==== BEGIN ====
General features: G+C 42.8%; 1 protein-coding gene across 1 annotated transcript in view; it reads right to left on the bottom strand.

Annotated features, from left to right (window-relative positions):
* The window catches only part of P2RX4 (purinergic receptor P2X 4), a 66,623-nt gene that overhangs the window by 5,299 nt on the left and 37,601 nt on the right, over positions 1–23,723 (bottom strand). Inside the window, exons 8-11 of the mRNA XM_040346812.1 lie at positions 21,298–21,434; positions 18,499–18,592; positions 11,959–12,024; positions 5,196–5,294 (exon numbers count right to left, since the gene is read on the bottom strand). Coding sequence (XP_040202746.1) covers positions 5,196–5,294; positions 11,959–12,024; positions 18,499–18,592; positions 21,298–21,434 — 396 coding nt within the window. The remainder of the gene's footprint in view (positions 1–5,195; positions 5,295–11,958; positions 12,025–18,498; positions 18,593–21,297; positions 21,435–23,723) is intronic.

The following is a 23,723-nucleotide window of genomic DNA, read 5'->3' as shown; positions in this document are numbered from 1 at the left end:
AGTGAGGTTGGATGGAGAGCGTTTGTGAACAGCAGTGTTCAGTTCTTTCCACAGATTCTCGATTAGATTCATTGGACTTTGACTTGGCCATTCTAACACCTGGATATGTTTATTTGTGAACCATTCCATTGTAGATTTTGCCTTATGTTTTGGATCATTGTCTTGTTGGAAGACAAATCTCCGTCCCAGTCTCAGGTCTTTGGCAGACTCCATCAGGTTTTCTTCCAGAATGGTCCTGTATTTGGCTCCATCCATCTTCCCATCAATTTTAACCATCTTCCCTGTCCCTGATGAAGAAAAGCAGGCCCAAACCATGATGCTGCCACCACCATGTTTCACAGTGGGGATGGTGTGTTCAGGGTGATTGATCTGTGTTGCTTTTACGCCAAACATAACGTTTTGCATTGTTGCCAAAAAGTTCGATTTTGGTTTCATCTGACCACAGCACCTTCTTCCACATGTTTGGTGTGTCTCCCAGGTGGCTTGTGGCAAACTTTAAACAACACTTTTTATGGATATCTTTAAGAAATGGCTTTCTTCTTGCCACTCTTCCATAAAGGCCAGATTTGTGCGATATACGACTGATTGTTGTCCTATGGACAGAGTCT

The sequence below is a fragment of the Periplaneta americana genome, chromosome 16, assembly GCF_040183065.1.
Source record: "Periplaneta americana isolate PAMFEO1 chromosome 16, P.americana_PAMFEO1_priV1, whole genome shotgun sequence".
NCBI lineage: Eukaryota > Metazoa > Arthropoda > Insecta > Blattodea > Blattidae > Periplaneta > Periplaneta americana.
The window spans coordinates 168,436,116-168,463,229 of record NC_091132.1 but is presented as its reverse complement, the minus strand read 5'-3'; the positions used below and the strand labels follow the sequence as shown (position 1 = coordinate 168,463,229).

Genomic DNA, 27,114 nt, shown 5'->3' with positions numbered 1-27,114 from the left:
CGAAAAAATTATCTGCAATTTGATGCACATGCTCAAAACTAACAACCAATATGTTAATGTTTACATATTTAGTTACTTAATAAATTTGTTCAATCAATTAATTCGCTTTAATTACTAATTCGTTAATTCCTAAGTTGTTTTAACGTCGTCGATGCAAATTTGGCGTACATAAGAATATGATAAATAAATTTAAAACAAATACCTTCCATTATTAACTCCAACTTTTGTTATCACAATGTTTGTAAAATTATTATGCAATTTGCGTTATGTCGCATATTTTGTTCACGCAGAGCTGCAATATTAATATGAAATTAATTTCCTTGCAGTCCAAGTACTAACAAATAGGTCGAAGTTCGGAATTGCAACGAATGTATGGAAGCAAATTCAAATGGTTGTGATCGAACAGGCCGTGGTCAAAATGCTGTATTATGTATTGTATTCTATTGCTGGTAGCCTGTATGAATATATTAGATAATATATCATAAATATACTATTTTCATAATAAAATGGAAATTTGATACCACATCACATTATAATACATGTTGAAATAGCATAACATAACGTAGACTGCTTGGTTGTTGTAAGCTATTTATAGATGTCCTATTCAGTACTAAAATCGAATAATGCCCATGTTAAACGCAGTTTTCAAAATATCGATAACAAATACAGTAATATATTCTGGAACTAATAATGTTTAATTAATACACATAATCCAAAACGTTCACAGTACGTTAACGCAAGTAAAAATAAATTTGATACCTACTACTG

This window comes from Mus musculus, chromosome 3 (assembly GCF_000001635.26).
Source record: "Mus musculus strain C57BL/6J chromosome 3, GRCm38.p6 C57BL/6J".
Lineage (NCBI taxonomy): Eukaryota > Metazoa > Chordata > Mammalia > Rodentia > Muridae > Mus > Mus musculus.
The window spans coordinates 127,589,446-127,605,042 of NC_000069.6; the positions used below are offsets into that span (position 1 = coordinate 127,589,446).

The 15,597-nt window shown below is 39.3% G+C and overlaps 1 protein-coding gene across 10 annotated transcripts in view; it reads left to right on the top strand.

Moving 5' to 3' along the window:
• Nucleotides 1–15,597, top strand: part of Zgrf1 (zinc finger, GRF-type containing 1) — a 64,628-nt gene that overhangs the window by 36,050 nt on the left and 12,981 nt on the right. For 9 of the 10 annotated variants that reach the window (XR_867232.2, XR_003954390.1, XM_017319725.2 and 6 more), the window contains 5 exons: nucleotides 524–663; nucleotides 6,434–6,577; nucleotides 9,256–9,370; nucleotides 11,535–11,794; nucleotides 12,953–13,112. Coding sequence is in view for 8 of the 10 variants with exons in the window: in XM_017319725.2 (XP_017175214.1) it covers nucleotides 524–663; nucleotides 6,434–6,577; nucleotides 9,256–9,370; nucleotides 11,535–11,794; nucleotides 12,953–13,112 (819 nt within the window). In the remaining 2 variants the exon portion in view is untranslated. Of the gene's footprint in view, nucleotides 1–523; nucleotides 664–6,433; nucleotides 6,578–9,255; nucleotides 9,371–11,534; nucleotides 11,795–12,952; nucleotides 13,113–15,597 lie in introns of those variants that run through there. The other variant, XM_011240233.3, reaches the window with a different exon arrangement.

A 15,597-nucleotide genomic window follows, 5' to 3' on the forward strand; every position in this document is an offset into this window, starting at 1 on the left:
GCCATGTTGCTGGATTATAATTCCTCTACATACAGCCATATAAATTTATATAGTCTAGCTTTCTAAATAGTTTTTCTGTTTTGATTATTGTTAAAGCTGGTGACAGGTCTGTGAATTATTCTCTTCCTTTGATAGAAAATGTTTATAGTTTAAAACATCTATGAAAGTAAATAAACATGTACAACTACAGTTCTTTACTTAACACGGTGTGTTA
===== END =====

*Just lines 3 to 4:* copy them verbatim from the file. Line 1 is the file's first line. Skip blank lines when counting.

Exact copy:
* The window catches only part of P2RX4 (purinergic receptor P2X 4), a 66,623-nt gene that overhangs the window by 5,299 nt on the left and 37,601 nt on the right, over positions 1–23,723 (bottom strand). Inside the window, exons 8-11 of the mRNA XM_040346812.1 lie at positions 21,298–21,434; positions 18,499–18,592; positions 11,959–12,024; positions 5,196–5,294 (exon numbers count right to left, since the gene is read on the bottom strand). Coding sequence (XP_040202746.1) covers positions 5,196–5,294; positions 11,959–12,024; positions 18,499–18,592; positions 21,298–21,434 — 396 coding nt within the window. The remainder of the gene's footprint in view (positions 1–5,195; positions 5,295–11,958; positions 12,025–18,498; positions 18,593–21,297; positions 21,435–23,723) is intronic.

The following is a 23,723-nucleotide window of genomic DNA, read 5'->3' as shown; positions in this document are numbered from 1 at the left end: